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I was very surprised to find my blog recently made the ‘Top 100 National Security Resource‘ list, which is related to the MSc Homeland Security programmes some universities (even here in the UK) are running. There’s also a lot of interest in this already, judging by the number of hits I’m getting.

First, I’ll be honest and say I have fundamental differences of opinion from those heading what currently passes for ‘homeland security’, for pretty much the same reasons as Jay Heiser (InfoSecurity Magazine columnist) and Scott Terban. Sometimes the known facts conflict with the politics of whatever less informed (and often unqualified) ‘expert’ gets his five minutes in front of the Senate. That comes with the territory.

The posts here also include concepts that appear to run counter to those of the Department of Homeland Security et. al., and they’re mostly based on the axiom that technology doesn’t distinguish between governments and criminals. Technology serves whoever exploits it. The methods for protecting digital rights, being open, peer reviewed and tested, will also help protect against terrorism and organised crime, not to mention protect the lives of those serving their country. This is where the blog could possibly be considered a national security resource, if the information is taken the right way.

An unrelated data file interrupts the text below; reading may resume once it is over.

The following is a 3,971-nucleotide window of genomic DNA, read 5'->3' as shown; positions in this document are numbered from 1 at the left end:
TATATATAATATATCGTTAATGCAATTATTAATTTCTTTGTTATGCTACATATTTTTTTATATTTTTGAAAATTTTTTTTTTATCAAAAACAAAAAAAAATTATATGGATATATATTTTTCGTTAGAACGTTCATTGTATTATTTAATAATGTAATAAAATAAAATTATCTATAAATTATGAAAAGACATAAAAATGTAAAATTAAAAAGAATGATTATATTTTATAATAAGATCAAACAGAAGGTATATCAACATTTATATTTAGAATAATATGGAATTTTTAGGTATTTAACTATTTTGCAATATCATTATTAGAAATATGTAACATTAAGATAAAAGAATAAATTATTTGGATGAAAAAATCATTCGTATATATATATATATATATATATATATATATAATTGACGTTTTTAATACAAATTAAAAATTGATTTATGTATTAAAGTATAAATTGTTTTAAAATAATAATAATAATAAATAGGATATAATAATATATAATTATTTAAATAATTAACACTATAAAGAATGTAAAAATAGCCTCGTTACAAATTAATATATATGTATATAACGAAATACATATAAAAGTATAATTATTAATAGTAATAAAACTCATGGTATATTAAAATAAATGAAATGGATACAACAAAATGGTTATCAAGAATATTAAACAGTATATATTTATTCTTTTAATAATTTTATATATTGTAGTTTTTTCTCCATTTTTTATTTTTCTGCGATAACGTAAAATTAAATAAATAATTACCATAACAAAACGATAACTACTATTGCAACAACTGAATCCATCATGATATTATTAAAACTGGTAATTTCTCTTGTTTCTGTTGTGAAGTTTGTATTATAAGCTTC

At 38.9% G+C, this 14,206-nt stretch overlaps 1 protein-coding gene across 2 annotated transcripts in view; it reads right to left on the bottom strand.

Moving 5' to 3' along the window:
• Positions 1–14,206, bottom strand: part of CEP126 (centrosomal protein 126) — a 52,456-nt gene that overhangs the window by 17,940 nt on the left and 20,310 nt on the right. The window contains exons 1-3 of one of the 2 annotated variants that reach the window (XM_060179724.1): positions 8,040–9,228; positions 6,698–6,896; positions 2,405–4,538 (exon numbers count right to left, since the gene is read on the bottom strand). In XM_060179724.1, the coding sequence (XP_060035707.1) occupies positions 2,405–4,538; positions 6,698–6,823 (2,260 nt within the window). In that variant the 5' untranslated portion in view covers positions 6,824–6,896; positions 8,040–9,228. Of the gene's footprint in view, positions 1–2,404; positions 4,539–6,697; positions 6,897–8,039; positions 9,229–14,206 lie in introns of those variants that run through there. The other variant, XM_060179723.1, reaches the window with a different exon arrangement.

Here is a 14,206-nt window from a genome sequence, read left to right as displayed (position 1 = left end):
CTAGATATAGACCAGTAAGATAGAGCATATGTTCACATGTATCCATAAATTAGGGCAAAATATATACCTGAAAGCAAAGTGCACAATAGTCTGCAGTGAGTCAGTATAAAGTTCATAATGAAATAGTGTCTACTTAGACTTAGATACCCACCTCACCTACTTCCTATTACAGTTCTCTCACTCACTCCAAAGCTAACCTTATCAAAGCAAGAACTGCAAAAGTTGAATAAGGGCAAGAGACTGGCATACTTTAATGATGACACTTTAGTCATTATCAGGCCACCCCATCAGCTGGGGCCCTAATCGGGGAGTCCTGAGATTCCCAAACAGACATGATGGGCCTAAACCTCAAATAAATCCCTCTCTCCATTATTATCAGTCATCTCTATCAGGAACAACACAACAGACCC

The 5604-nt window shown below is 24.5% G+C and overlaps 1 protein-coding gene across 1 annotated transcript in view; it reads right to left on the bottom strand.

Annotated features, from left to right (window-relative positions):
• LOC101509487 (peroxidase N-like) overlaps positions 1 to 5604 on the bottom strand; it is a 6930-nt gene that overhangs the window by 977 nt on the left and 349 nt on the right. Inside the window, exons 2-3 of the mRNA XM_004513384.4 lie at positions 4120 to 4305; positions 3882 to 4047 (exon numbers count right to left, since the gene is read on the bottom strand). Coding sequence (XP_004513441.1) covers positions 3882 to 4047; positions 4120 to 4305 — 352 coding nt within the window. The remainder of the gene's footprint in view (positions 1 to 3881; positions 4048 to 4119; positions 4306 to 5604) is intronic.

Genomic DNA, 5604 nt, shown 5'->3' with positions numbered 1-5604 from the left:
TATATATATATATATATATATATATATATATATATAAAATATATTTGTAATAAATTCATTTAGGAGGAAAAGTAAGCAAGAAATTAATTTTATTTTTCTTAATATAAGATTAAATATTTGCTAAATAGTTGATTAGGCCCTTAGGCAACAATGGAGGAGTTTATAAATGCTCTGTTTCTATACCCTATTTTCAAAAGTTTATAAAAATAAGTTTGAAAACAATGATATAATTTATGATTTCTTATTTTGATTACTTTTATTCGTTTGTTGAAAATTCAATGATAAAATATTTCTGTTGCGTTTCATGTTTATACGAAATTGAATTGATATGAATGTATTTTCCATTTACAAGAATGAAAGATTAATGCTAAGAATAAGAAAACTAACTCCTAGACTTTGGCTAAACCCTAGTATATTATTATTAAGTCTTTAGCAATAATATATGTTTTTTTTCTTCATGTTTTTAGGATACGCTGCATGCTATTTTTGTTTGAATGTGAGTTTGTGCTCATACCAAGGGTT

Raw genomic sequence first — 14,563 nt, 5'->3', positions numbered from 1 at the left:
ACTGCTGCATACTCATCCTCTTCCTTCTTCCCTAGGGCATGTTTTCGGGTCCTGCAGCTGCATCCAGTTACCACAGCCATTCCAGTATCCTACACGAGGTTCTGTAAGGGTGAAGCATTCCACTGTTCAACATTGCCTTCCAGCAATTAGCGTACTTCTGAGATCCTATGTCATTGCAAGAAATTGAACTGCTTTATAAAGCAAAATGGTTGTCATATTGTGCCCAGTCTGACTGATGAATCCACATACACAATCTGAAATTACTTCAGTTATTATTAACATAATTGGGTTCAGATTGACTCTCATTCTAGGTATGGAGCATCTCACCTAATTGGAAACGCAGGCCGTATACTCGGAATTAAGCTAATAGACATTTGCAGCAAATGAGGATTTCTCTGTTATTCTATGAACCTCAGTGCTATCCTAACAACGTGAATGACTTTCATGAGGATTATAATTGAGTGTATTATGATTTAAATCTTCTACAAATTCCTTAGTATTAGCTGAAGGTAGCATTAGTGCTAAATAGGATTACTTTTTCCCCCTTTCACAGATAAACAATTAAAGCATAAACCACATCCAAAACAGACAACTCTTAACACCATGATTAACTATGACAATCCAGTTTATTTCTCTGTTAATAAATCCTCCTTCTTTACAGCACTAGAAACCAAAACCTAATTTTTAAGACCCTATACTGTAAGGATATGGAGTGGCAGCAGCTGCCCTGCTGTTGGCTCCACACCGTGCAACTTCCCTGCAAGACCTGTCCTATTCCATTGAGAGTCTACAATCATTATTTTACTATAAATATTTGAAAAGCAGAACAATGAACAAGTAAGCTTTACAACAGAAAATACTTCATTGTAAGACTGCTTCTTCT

What of the MSc programme itself? From what I can tell, it provides a decent grounding in threat assessment and intelligence, alongside some general background stuff on various possible threats. This definitely wouldn’t by itself make someone a ‘cyber’ security expert, just like there’s no shortcut to becoming an engineer, nuclear physicist or explosives expert. But it could well be a step in the right direction, if it eventually leads to better informed, more intelligent and strategic security than what we’ve seen over the previous decade.
Meanwhile, the blogs from the MSc candidates themselves will make interesting reading.

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